the cultural traditions, or folkways, of the society in which we live. Laws are norms that are formalized and backed by political authority. A person who eats food out of a public garbage container is violating a folkway; no law prohibits this behavior. However, throwing trash onto a public street is considered littering and is against the law. Some norms, called mores, have a moral basis. Violations of mores may produce shock, horror, and moral indignation. Both littering and child sexual abuse are violations of law, but child sexual abuse is also a violation of our mores because we view such behavior as immoral. All norms are associated with sanctions, or social consequences for conforming to or violating norms. When we conform to a social norm, we may be rewarded by a positive sanction. These may range from an approving smile to a public ceremony in our honor. When we violate a social norm, we may be punished by a negative sanction, which may range from a disapproving look to the death penalty or life in prison. Most sanctions are spontaneous expressions of approval or disapproval by groups and individuals--these are referred to as informal sanctions. Sanctions that are carried out according to some recognized or formal procedure are referred to as formal sanctions. Types of sanctions, then, include positive informal sanctions, positive formal sanctions, negative informal sanctions, and negative formal sanctions (see Table 1.1). [William Graham Sumner developed the concept of how norms and sanctions work within society.] Table 1.1 Types and Examples of Sanctions Positive Negative Informal Being praised by Being criticized by


one's neighbors for one's neighbors for refusing to organizing a participate in the neighborhood neighborhood recycling program. recycling program. Being granted a Being fined by the citizen award for city for failing to organizing a dispose of trash neighborhood properly. recycling program.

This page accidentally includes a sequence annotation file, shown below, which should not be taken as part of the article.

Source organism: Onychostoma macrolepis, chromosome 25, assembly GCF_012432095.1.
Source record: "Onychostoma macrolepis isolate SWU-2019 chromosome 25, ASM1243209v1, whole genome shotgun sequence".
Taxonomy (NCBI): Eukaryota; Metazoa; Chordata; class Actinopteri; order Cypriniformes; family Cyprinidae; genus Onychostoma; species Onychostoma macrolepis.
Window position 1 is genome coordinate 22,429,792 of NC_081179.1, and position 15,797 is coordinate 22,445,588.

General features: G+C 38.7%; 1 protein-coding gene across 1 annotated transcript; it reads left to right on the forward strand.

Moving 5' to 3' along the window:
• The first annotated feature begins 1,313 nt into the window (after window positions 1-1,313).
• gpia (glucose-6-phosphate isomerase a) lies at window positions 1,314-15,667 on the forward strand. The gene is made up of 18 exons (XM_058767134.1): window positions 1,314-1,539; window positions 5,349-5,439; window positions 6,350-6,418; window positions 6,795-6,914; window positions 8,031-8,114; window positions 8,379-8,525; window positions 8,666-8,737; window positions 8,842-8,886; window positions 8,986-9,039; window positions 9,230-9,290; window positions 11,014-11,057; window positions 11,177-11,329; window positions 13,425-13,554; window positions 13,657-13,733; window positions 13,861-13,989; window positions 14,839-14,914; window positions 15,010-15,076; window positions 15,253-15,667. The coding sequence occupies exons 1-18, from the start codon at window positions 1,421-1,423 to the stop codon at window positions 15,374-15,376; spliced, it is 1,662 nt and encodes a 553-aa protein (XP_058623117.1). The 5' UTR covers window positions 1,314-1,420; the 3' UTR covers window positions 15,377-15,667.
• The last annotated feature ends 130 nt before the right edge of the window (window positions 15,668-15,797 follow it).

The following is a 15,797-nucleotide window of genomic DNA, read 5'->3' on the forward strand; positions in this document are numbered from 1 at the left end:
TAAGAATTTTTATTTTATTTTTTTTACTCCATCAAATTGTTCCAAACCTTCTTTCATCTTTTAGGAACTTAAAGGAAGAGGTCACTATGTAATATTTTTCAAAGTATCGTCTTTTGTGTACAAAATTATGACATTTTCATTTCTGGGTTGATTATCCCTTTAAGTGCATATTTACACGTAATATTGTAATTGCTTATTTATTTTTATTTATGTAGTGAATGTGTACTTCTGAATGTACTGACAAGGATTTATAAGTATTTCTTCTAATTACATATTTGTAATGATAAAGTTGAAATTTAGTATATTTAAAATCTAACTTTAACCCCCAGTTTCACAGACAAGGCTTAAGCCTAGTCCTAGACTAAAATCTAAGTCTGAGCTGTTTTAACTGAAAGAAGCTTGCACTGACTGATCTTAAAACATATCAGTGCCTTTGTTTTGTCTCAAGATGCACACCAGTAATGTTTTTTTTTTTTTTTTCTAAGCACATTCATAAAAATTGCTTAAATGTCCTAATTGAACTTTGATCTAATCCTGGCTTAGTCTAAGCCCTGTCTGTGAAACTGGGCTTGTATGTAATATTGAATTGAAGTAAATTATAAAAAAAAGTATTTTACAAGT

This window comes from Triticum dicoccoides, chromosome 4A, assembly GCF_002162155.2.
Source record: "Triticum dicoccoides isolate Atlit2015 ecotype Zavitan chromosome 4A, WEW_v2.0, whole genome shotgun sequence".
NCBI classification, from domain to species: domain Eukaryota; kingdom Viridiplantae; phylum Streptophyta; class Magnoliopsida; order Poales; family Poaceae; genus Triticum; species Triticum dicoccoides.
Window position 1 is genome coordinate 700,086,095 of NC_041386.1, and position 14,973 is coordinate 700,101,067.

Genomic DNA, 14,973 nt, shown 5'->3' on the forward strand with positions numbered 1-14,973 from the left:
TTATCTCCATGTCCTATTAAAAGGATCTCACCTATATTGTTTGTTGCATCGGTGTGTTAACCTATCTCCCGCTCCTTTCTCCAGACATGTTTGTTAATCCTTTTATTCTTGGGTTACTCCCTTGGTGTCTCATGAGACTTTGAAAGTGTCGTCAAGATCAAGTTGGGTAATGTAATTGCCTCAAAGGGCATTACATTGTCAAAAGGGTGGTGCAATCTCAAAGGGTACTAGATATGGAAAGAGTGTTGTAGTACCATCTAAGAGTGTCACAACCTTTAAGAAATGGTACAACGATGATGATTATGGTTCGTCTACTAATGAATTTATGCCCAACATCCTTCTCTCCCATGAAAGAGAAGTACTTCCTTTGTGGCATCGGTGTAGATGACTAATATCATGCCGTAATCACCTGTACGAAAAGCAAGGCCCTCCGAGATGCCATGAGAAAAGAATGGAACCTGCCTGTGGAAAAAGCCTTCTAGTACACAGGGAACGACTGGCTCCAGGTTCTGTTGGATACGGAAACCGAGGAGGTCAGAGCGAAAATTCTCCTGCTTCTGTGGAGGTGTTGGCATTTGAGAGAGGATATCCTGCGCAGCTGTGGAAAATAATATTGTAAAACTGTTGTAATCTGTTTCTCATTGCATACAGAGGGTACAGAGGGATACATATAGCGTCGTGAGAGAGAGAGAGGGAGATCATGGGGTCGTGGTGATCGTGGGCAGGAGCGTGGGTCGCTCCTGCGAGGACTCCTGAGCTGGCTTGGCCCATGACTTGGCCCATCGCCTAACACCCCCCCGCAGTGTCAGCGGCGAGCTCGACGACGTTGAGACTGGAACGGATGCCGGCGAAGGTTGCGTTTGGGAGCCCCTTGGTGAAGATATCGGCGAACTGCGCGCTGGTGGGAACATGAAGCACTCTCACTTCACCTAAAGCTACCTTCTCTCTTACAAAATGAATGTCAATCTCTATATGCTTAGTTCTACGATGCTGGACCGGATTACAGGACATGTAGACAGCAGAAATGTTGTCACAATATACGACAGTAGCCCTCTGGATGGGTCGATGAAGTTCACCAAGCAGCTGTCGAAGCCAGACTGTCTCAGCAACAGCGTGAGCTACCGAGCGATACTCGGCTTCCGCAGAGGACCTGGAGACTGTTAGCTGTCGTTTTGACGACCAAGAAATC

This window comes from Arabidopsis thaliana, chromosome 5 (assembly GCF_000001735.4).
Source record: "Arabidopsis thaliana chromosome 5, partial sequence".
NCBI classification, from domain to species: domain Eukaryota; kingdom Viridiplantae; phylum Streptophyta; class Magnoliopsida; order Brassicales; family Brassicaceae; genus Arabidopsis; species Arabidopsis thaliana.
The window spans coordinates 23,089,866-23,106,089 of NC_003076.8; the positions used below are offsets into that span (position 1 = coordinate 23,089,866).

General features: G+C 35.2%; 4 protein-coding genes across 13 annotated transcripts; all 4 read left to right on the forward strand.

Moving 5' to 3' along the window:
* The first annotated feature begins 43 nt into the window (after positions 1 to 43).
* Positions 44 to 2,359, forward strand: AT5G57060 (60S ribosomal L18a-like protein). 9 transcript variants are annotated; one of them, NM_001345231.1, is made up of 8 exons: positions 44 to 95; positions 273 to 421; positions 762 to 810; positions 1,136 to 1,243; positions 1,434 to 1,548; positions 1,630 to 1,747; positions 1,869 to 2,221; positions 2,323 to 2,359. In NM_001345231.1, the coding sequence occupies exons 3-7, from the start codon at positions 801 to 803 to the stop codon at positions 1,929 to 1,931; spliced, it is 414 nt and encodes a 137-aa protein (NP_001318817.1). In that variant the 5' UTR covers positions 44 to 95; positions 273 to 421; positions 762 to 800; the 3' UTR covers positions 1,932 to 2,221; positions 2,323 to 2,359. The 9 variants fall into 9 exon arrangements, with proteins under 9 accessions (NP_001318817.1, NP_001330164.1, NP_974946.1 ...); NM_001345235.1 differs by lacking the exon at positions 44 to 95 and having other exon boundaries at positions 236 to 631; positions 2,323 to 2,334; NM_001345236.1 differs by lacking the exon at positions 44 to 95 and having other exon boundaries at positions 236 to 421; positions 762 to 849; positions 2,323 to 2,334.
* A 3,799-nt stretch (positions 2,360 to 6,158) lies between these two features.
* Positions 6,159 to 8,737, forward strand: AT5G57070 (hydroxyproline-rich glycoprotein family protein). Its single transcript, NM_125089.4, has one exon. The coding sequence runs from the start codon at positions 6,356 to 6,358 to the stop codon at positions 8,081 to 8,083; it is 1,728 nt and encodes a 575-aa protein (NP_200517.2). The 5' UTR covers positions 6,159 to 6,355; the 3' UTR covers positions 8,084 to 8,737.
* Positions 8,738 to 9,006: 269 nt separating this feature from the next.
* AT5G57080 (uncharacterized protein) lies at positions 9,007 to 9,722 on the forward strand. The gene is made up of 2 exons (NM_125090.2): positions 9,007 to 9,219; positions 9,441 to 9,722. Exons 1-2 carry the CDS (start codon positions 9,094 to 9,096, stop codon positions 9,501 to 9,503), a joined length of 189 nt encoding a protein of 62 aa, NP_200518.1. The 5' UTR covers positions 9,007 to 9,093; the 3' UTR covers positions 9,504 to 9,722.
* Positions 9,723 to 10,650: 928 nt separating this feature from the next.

Symbols A symbol is something that represents something else. Without symbols, we could not communicate with each other or live as social beings. The symbol of a culture include language, gestures, and objects whose meaning is commonly understood by the members of society. In our society, a red ribbon tied around a car antenna symbolizes Mothers Against Drunk Driving, a peace sign symbolizes the value of nonviolence, and a white hooded robe symbolizes the Ku Klux Klan. Sometimes people attach different meanings to the same symbol. The Confederate flag is a symbol of Southern pride to some, a symbol of racial bigotry to others. The elements of the social structure and culture just discussed play a central role in the creation, maintenance, and social response to various social problems. One of the goals of taking a course in social problems is to develop an awareness of how the elements of social structure and culture contribute to social problems. Sociologists refer to this awareness as the "sociological imagination" or "sociological mindfulness Cognitive Elements

Cognitive elements are those though which an individual know how to cope with an existing social situation. How to survive, how make shelter from storms and other natural calamities, how to travel and transport etc. are the practical knowledge which make a culture. Such knowledge is carefully thought to every generation.